New Exhibition: A World to Win @V_and_A

This looks like an interesting exhibition – and free to drop in too (subtitle same as a Maurice Rickards book from 1970)!a-world-to-win


WSU puts World War I and II propaganda online

Do_With_Less_So_Theyll_Have_Enough-110Always good to see poster collections being digitised:

The U.S. government produced thousands of posters during World Wars I and II, urging citizens to buy war bonds, ration food, grow victory gardens, limit travel and avoid loose talk.

Now roughly 520 of those posters are available online, through Washington State University’s newPropaganda Poster Digital Collection.

Read full story, or read similar on Washington State University site.



Propaganda Poster Museum, Shanghai

shanghai-propaganda-posterMaybe I will get to go there one day:

Communique No. 8: In China, communist propaganda has gone underground.
In fact, the only place you can see idealized posters of Mao and his cadres of heroic workers building utopian communities is in a basement level museum tucked away in a nondescript apartment building in downtown Shanghai.
The Propaganda Poster Museum is the private project of Yang Pei Ming, who supports this labor of love by selling admission tickets and gifts in this subterranean enclave of political nostalgia. If you leave your change, Yang will find you and return it.
Read full story, read a travel blog on a visit, or see the website.

The Women’s Library

The Women's Library

Call for the government to earmark funding for the Women’s Library:

Just over a decade ago, in early 2002, I attended the opening of the Women’s Library in Old Castle Street, East London, in a fine new building constructed on the site of some former wash houses. It was a wonderful event. Antonia Byatt, the library’s first director, gave an upbeat address, as did Tessa Jowell, who was culture minister at the time. Women and men from all sides of the political spectrum were there. The great and the good gladly rubbed shoulders with us lesser mortals, wine glasses in our hands. We all felt that at long last, this unique collection about women’s lives in the past and present had a proper home. That it all came about was due to a £4.2 million grant from the Heritage Lottery Fund, the support of London Guildhall University, and (especially) the enormous efforts of a large number of people, including the Friends of the Library.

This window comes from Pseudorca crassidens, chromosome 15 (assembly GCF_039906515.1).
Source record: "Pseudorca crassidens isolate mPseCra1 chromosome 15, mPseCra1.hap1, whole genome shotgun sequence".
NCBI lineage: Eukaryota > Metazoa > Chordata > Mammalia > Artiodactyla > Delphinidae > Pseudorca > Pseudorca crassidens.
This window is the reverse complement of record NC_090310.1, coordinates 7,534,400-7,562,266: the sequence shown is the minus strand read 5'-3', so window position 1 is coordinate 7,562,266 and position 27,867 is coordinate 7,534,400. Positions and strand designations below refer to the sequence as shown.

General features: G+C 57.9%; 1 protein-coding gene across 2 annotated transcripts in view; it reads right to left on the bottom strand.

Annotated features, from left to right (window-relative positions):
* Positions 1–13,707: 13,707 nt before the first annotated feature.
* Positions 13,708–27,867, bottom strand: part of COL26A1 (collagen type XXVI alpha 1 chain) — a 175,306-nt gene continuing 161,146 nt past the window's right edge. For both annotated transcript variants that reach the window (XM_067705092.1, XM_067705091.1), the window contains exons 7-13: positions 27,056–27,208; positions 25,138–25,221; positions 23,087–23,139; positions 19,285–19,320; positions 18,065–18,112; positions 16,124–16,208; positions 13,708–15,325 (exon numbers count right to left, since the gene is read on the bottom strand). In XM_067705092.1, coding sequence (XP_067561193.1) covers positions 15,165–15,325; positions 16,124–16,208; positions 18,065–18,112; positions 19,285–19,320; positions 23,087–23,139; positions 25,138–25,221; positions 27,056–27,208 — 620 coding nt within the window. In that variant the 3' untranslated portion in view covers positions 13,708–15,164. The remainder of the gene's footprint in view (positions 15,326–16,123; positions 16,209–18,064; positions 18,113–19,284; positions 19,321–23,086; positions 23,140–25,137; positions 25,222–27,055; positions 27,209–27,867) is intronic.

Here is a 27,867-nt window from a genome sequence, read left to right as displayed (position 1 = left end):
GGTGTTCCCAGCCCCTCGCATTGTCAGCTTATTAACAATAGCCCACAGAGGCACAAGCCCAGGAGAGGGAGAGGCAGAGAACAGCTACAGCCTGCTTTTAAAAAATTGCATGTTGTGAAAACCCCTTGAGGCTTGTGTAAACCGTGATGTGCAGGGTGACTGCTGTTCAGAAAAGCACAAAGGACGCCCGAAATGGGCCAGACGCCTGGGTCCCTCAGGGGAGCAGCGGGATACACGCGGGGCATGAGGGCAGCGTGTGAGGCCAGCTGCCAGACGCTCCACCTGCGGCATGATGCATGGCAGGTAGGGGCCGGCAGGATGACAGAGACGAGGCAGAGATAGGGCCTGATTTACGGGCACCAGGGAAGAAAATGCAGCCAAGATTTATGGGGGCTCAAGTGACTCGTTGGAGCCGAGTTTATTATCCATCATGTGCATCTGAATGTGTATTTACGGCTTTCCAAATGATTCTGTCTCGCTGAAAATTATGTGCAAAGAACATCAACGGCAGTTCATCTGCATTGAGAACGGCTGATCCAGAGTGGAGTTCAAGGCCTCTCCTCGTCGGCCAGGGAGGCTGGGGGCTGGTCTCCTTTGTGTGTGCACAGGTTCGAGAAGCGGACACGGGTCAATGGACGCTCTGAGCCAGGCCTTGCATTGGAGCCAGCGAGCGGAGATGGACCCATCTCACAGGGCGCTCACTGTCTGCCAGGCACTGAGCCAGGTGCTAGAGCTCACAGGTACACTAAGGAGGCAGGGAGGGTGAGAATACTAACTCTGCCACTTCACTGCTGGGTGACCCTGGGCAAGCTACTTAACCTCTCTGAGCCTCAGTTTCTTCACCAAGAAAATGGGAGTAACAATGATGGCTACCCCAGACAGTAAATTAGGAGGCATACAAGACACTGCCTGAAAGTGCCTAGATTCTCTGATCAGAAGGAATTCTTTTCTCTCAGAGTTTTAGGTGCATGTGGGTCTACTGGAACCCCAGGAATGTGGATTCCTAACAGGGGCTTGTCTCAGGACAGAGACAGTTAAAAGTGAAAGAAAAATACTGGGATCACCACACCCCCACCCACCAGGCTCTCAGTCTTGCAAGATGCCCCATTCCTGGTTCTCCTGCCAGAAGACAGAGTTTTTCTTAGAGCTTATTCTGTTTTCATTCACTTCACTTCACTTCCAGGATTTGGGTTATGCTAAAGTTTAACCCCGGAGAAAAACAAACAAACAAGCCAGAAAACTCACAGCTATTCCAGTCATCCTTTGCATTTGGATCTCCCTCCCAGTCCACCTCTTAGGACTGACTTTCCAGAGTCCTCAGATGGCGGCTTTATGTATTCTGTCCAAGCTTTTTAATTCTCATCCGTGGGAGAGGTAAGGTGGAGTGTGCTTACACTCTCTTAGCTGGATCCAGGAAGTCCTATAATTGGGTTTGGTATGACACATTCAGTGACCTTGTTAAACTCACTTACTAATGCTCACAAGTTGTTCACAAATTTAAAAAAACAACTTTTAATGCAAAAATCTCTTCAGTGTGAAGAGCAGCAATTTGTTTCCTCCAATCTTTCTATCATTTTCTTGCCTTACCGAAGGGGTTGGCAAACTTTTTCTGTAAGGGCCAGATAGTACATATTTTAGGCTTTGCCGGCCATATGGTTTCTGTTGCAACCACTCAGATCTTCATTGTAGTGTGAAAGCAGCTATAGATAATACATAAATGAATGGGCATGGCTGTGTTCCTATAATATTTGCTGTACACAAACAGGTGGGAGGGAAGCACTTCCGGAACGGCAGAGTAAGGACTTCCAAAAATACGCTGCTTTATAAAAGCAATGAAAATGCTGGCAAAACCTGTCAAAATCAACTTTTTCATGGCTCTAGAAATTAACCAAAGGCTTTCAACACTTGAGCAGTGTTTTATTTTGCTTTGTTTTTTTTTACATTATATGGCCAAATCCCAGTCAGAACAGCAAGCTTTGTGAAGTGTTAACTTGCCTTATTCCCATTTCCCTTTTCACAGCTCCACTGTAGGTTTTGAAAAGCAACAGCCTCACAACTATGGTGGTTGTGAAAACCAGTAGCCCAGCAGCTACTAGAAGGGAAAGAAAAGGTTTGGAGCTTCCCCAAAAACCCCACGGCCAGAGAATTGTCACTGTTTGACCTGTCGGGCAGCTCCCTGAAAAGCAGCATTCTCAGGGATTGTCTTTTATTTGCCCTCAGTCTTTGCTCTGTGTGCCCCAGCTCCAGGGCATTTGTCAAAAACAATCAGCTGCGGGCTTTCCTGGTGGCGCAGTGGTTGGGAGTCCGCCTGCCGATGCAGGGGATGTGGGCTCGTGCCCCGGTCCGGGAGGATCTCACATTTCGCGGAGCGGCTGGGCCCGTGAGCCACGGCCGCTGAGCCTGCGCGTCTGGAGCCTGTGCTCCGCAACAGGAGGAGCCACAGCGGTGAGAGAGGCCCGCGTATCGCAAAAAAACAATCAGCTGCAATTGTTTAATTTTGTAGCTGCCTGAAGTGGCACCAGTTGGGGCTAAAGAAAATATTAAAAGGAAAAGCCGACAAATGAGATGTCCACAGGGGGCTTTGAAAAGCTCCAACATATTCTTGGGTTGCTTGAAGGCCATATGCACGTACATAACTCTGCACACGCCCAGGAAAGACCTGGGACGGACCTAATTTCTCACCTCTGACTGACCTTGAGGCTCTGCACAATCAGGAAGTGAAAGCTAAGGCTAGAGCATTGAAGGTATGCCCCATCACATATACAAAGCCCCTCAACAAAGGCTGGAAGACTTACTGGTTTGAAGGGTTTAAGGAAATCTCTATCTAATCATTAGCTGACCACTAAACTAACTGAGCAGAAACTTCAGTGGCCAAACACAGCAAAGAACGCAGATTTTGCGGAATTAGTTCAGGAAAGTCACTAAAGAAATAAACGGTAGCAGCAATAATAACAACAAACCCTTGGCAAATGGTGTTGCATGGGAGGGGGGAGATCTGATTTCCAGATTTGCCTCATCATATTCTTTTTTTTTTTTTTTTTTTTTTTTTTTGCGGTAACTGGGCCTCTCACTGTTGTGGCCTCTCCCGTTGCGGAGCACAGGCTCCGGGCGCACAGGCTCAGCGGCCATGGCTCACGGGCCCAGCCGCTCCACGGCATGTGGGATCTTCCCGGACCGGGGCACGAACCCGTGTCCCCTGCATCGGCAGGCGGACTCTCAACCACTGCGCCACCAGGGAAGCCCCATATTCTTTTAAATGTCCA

What a difference a decade makes. On 14 March this year, the board of governors at London Metropolitan University (formed in 2002 by the merger of London Guildhall and the University of North London) announced that the institution could no longer afford to maintain the Women’s Library, nor the Trades Union Congress Library, at a joint cost of approximately £1 million a year.

It was proposed that if by the end of December 2012 a new home, owner or sponsor of the Women’s Library could not be found, then opening hours would be limited to one day a week for a period of three years, with a further review after that. It was also decided that further investigation would be undertaken into the feasibility of constructing a lecture theatre within the library building to meet the demand on that campus for a medium-sized lecture space.

Read full story or visit The Women’s Library.


Academic Lives @MassObsArchive

Academics are being invited to take part in a research project that is investigating the ways in which academics represent, share and change their teaching practices.

In a move inspired by the Mass Observation programme established in the 1930s, university teachers are being asked to keep a diary of their teaching on the 15th day of each month over the course of the next year, starting next week.

Sally Fincher, professor of computing education at the University of Kent and leader of the Share project, chose the novel way of collecting data after visiting the Mass Observation archives in Brighton.

“I’ve become increasingly aware of the limitations of traditional methods of gathering research data, such as questionnaires and semi-structured interviews which put the researcher into the frame,” she said.

The Mass Observation project, set up in 1937, used different methods. It aimed to record the lives of ordinary people in Britain via a panel of volunteer observers, creating what the founders described as “an anthropology of ourselves”.

Via “day surveys”, members of the public were asked to send in accounts of a day in their lives in the form of a diary.

Read full story, and letter in response.